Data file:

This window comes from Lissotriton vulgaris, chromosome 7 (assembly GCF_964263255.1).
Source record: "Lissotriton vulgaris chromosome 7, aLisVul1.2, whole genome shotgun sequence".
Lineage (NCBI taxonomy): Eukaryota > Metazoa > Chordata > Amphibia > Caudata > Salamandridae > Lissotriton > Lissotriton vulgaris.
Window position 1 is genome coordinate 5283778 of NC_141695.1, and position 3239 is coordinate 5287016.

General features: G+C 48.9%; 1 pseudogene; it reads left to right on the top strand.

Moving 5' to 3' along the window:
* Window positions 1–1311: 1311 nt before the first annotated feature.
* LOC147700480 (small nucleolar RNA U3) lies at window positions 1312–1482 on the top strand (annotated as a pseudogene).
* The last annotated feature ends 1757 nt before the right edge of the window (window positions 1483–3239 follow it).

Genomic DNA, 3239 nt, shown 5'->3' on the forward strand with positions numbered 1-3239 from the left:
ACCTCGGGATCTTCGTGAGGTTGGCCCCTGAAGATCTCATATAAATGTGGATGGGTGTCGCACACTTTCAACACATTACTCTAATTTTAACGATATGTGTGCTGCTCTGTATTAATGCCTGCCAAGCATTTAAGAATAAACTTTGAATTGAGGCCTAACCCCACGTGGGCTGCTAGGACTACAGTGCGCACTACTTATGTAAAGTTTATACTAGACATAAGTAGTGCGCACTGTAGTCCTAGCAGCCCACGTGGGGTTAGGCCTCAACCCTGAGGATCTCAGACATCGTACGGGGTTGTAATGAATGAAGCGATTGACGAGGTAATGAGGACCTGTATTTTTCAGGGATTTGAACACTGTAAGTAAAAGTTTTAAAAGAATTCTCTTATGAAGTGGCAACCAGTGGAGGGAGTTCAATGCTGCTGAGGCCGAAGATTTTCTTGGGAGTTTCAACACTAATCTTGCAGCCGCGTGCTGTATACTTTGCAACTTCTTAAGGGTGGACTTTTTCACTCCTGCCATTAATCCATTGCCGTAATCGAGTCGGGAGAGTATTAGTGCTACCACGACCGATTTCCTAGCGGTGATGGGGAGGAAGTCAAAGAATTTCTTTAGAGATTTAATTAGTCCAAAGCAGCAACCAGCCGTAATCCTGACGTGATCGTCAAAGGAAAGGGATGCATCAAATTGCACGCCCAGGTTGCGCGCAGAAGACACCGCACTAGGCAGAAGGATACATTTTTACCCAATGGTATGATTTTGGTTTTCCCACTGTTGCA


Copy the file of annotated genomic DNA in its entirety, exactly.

This window comes from Lissotriton vulgaris, chromosome 7 (assembly GCF_964263255.1).
Source record: "Lissotriton vulgaris chromosome 7, aLisVul1.2, whole genome shotgun sequence".
Lineage (NCBI taxonomy): Eukaryota > Metazoa > Chordata > Amphibia > Caudata > Salamandridae > Lissotriton > Lissotriton vulgaris.
Window position 1 is genome coordinate 5283778 of NC_141695.1, and position 3239 is coordinate 5287016.

General features: G+C 48.9%; 1 pseudogene; it reads left to right on the top strand.

Moving 5' to 3' along the window:
* Window positions 1–1311: 1311 nt before the first annotated feature.
* LOC147700480 (small nucleolar RNA U3) lies at window positions 1312–1482 on the top strand (annotated as a pseudogene).
* The last annotated feature ends 1757 nt before the right edge of the window (window positions 1483–3239 follow it).

Genomic DNA, 3239 nt, shown 5'->3' on the forward strand with positions numbered 1-3239 from the left:
ACCTCGGGATCTTCGTGAGGTTGGCCCCTGAAGATCTCATATAAATGTGGATGGGTGTCGCACACTTTCAACACATTACTCTAATTTTAACGATATGTGTGCTGCTCTGTATTAATGCCTGCCAAGCATTTAAGAATAAACTTTGAATTGAGGCCTAACCCCACGTGGGCTGCTAGGACTACAGTGCGCACTACTTATGTAAAGTTTATACTAGACATAAGTAGTGCGCACTGTAGTCCTAGCAGCCCACGTGGGGTTAGGCCTCAACCCTGAGGATCTCAGACATCGTACGGGGTTGTAATGAATGAAGCGATTGACGAGGTAATGAGGACCTGTATTTTTCAGGGATTTGAACACTGTAAGTAAAAGTTTTAAAAGAATTCTCTTATGAAGTGGCAACCAGTGGAGGGAGTTCAATGCTGCTGAGGCCGAAGATTTTCTTGGGAGTTTCAACACTAATCTTGCAGCCGCGTGCTGTATACTTTGCAACTTCTTAAGGGTGGACTTTTTCACTCCTGCCATTAATCCATTGCCGTAATCGAGTCGGGAGAGTATTAGTGCTACCACGACCGATTTCCTAGCGGTGATGGGGAGGAAGTCAAAGAATTTCTTTAGAGATTTAATTAGTCCAAAGCAGCAACCAGCCGTAATCCTGACGTGATCGTCAAAGGAAAGGGATGCATCAAATTGCACGCCCAGGTTGCGCGCAGAAGACACCGCACTAGGCAGAAGGATACATTTTTACCCAATGGTATGATTTTGGTTTTCCCACTGTTGCA